Bridge Under Troubled Waters: Payette County Natural Gas Company Faces Uncertain Future 

Drilling into the company that hopes to bring the natural gas industry to Idaho

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Bridge's stock value continued to bleed. As of Oct. 4 Bridge shares were trading at 2 cents on the Toronto Stock Exchange.

"They should have been informing investors on what their next steps were going to be," said Zelenkova. "Although Durango and the company's North Sea assets were sold, the funds they received simply weren't enough to cover their debts. And according to the loan with the Royal Bank of Scotland, the syndicate has the right to require immediate return of funds. They need to restructure and they need more cash. Not one or the other. They need both."

An Aug. 2 corporate update from Bridge's Canadian office confirmed Zelenkova's analysis.

"Bridge does not currently possess the financial resources to satisfy principal and interest payments due on its existing debt facilities in 2011," read the statement. "The Company expects any restructuring options will be subject to review of the submitted Field Development Plan to produce the Idaho reserves, joint venture participation, as well as other considerations. Bridge anticipates furthering negotiations with the Senior Lending Syndicate (Royal Bank of Scotland) during this calendar quarter, however, there can be no assurances of continued financial support from the Senior Lending Syndicate."

Zelenkova said renegotiating its debt could provide some relief to Bridge, but the immediate need was simpler.

"Cash is the turning point," she said. "The company definitely needs cash to further operate."

As for restructuring Bridge's management, Zelenkova said she wasn't surprised at all on Sept. 20, when the company's top three executives handed in their resignations. When Davies, Stewart and Parsons announced that they were no longer a part of Bridge's future plans, the big question was, who was in charge?

In the Nick of Time

No one BW spoke to knew much about Nick Clayton but that will probably change quickly. Clayton is the new face and voice for Bridge Resources. In the same press release stating that Davies, Stewart and Parsons had resigned, Bridge announced that Clayton would act as interim CEO.

Clayton, 48, joined Bridge as its non-executive chairman of the board in December 2010 and has a resume packed with energy and finance experience. After graduating in 1985 from Portsmouth Polytechnic in Hampshire, England, Clayton began his career at British Petroleum. He went on to work for German investment bank Dresdner Kleinwort Wasserstein and Canadian investment firm Canaccord Adams. He has been a self-employed corporate finance consultant since January 2007, serving on the boards of Sterling Energy in London and Bridge Resources.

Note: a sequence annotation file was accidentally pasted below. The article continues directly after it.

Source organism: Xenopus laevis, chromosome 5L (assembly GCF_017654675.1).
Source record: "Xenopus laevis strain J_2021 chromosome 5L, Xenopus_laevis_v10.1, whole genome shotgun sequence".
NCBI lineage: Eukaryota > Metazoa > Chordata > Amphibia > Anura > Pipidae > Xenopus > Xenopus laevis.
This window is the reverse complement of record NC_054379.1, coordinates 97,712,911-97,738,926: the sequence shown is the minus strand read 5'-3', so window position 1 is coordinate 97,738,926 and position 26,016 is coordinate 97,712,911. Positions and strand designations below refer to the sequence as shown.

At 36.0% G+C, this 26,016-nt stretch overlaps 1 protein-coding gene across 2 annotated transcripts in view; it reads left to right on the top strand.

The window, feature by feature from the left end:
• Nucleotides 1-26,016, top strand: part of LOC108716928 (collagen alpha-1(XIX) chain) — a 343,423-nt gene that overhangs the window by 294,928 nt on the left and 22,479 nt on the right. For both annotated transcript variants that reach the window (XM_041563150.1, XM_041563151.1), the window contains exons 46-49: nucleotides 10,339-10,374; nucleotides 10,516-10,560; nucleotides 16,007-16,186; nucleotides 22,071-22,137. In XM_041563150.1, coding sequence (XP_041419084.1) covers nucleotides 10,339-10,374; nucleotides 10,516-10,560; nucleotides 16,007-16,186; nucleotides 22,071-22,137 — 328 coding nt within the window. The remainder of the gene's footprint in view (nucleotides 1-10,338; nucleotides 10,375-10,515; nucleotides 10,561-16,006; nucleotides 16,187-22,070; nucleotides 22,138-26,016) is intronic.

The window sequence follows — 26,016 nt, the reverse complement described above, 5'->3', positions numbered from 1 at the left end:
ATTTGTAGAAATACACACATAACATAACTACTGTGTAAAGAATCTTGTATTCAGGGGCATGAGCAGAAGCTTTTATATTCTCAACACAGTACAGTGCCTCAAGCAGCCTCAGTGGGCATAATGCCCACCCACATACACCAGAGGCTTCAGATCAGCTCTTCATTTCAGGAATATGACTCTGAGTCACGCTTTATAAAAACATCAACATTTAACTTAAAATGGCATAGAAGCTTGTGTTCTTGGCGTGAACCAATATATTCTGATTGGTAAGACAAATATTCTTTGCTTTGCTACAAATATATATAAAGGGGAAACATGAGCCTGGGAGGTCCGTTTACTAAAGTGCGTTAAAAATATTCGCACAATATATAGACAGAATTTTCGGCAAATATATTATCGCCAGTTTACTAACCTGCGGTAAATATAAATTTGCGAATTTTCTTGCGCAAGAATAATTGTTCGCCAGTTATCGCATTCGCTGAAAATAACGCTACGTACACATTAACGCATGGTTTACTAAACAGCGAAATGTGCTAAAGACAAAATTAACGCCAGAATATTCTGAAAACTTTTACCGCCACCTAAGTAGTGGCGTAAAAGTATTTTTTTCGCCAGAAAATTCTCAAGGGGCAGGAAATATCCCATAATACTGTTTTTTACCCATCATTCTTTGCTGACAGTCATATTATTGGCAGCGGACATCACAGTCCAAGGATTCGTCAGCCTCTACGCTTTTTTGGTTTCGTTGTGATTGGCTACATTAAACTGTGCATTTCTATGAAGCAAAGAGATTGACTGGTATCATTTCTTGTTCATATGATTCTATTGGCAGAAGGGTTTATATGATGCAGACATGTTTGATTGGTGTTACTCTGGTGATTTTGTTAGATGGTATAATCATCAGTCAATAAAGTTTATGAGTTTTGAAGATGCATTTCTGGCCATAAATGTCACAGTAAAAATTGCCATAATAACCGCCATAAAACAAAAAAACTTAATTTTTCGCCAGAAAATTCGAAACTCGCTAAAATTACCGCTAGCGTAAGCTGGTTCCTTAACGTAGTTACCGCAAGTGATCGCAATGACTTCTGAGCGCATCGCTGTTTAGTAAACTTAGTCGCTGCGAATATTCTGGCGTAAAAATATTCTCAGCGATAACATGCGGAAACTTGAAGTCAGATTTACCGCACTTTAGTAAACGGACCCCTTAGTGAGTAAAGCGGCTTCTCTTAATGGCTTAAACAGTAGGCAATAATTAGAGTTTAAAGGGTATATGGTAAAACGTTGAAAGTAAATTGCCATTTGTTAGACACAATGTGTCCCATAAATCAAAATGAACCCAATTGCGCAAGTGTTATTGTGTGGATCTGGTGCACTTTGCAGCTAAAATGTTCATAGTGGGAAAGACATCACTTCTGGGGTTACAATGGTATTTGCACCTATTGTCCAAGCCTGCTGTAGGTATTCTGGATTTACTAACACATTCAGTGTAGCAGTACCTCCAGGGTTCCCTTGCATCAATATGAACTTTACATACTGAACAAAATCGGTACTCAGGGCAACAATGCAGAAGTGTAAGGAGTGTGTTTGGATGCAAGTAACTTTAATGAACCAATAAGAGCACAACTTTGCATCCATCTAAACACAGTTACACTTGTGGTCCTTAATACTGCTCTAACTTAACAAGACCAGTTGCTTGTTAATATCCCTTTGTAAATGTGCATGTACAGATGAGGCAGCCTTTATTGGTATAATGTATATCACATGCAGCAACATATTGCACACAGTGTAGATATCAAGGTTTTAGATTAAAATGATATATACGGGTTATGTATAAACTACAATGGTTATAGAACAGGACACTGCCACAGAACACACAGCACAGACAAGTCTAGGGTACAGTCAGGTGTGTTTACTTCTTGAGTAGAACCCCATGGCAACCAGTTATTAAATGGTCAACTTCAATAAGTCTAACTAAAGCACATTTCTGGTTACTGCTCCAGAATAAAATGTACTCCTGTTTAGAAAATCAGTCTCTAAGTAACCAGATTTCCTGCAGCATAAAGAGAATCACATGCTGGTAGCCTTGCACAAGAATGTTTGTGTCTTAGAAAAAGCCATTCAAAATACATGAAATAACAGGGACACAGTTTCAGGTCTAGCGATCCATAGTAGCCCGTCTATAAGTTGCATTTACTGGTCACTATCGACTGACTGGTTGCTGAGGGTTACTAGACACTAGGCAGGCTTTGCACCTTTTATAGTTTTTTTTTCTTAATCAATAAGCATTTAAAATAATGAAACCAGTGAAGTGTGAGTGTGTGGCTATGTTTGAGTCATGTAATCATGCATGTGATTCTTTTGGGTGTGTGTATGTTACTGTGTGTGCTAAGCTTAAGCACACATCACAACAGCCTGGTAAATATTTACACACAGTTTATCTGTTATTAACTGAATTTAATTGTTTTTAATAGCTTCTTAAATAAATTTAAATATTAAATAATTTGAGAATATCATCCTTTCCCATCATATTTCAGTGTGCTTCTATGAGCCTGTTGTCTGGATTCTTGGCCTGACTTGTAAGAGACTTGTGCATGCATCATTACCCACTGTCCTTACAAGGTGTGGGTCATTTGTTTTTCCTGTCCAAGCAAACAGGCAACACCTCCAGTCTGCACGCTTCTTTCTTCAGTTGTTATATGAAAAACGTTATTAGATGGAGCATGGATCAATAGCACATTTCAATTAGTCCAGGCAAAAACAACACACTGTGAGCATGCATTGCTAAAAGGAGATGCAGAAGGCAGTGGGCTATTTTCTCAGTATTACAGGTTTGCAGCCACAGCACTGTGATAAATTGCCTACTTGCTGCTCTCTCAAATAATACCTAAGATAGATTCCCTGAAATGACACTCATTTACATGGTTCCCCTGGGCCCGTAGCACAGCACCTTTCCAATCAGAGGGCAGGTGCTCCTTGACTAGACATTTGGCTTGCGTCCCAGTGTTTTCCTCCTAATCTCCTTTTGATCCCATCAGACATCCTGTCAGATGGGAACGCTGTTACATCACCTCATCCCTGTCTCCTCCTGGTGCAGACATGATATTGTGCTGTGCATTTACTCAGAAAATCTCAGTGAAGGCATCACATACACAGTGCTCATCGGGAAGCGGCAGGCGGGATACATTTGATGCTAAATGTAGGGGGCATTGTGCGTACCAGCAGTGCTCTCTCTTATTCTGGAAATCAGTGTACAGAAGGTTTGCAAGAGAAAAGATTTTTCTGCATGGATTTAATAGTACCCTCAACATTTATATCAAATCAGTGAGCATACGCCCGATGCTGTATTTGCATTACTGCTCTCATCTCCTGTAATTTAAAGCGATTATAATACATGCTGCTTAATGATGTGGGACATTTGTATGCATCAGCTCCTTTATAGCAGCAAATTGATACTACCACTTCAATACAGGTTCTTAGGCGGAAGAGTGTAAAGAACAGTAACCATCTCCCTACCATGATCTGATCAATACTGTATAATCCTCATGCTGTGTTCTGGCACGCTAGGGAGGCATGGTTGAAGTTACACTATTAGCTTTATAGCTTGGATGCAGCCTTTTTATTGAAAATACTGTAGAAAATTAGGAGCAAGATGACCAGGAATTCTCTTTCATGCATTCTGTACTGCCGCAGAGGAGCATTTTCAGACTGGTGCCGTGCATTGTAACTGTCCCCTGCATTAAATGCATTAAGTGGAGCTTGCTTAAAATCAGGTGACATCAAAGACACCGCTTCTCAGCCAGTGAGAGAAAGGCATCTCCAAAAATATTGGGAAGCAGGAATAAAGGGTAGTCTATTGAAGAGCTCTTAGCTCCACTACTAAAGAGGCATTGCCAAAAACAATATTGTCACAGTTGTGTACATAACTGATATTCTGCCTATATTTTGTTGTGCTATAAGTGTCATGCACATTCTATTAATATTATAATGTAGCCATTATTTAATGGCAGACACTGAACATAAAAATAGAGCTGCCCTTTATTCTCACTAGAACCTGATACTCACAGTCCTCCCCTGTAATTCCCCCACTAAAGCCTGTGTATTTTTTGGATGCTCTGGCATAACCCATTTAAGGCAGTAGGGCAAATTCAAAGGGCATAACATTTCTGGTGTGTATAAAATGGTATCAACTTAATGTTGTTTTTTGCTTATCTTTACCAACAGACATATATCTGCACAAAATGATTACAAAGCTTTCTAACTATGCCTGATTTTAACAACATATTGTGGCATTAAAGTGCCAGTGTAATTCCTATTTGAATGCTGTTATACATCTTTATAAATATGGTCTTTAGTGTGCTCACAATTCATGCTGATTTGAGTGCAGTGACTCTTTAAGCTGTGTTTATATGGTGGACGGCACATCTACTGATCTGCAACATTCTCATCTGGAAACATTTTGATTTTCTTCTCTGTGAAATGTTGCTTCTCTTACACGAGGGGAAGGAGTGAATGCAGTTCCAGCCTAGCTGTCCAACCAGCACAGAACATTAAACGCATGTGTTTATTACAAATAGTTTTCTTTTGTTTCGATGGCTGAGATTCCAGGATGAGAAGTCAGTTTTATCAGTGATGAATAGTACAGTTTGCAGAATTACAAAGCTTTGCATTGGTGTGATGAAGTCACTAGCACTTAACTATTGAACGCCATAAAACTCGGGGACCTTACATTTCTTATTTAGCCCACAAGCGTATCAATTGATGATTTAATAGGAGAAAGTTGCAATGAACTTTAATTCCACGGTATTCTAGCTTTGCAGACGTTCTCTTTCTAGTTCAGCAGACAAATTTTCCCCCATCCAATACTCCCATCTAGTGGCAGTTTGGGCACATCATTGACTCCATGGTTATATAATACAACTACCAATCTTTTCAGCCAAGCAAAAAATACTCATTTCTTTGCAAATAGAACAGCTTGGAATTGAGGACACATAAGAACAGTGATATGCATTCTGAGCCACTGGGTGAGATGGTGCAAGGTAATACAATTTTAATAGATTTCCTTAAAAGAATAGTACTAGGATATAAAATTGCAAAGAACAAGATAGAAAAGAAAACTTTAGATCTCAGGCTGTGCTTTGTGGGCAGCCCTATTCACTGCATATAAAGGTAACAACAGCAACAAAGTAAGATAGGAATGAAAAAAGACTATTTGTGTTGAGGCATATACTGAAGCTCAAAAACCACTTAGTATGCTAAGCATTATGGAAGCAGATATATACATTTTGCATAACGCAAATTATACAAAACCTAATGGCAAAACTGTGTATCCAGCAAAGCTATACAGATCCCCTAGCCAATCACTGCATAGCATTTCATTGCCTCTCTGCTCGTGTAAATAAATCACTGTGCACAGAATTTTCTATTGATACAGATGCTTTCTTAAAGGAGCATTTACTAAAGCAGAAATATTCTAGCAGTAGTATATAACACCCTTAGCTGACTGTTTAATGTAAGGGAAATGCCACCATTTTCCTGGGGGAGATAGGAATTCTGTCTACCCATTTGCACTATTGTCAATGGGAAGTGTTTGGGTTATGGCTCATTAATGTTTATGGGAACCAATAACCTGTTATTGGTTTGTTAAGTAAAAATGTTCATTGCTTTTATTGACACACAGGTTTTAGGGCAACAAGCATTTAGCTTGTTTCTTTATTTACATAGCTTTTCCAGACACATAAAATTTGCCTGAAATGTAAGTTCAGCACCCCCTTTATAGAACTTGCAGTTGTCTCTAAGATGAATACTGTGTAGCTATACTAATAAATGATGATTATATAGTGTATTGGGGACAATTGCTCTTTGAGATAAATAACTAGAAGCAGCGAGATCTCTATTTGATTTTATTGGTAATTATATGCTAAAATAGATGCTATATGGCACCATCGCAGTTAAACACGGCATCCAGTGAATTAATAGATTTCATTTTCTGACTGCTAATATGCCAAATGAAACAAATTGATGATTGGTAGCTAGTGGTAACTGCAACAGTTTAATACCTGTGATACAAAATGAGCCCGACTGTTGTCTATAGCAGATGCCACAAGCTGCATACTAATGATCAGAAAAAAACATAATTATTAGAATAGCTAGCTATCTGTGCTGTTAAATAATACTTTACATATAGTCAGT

"It's not in our industry's interest to have fly-by-night people coming and going," said Idaho Petroleum Council's Budge when asked about Bridge's change at the top.

"They're going to need to get a new team in place, and I assume that's what they're going to be doing," said Michael Christian, attorney with the Boise law firm of Marcus, Christian and Hardee.

Christian represents Snake River Oil and Gas, another company with hopes of producing natural gas in the Idaho basin. Snake River is a subsidiary of Weiser-Brown Oil Company, which has been drilling and producing oil and gas in Arkansas, Louisiana and Texas for nearly 50 years. The principal owners are Richard Brown--who owns a home in Sun Valley--and his cousin Chris Weiser. For the better part of a year, Snake River has been signing leases with private landowners in Payette and Washington counties, not unlike Bridge.

"I think Snake River has a significant amount of acreage already leased," said Christian. "But certainly not as much as Bridge, which has more than 100,000 acres."

Christian said he expects Idahoans to hear a lot more about Snake River in the near future.

"My understanding is that their intent is to be drilling within the next year," he said. "My clients aren't here as a hobby. They're not going anywhere."

Though his clients would be direct competitors with Bridge, Christian said there was no reason to kick Bridge while it was down.

"We were certainly aware that they faced certain challenges," said Christian. "Was I aware that the specific chain of events was going to occur? No."

Budge, whose organization's members include both Bridge and Snake River, echoed Christian.

"Members of the industry, although they're competitors, are very much in Bridge's camp, wanting them to be successful. It is in the industry's interest for Bridge to succeed."

Creating a positive first appearance is key for the natural gas industry.

"Bridge was the first Idaho mover in this industry," said Christian. "And for the industry to develop and become healthier, it's far better off having your first participant being better than not."

But through the course of Budge's conversation with BW, she said on several occasions that she would have advised Bridge differently.

"My view of it is that Bridge could have done a better job," she said. "I would have done it differently if I was advising them as to how to come into a community and work through the process--with local officials, with regulators and with neighbors. It's easy to handicap from a distance, but yes, I would have had a different approach than they did."

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